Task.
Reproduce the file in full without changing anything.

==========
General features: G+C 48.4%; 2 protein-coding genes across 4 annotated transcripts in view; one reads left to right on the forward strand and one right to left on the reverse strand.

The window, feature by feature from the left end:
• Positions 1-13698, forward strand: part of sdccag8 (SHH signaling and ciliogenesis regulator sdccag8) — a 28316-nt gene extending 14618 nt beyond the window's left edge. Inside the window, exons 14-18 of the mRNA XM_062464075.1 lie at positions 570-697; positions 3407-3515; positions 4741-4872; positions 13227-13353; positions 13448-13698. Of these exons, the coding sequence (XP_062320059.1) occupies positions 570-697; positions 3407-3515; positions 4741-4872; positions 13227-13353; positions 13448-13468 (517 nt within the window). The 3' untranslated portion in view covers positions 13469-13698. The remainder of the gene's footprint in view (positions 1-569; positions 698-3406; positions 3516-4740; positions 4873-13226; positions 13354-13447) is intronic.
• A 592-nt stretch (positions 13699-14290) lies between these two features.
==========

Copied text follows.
General features: G+C 48.4%; 2 protein-coding genes across 4 annotated transcripts in view; one reads left to right on the forward strand and one right to left on the reverse strand.

The window, feature by feature from the left end:
• Positions 1-13698, forward strand: part of sdccag8 (SHH signaling and ciliogenesis regulator sdccag8) — a 28316-nt gene extending 14618 nt beyond the window's left edge. Inside the window, exons 14-18 of the mRNA XM_062464075.1 lie at positions 570-697; positions 3407-3515; positions 4741-4872; positions 13227-13353; positions 13448-13698. Of these exons, the coding sequence (XP_062320059.1) occupies positions 570-697; positions 3407-3515; positions 4741-4872; positions 13227-13353; positions 13448-13468 (517 nt within the window). The 3' untranslated portion in view covers positions 13469-13698. The remainder of the gene's footprint in view (positions 1-569; positions 698-3406; positions 3516-4740; positions 4873-13226; positions 13354-13447) is intronic.
• A 592-nt stretch (positions 13699-14290) lies between these two features.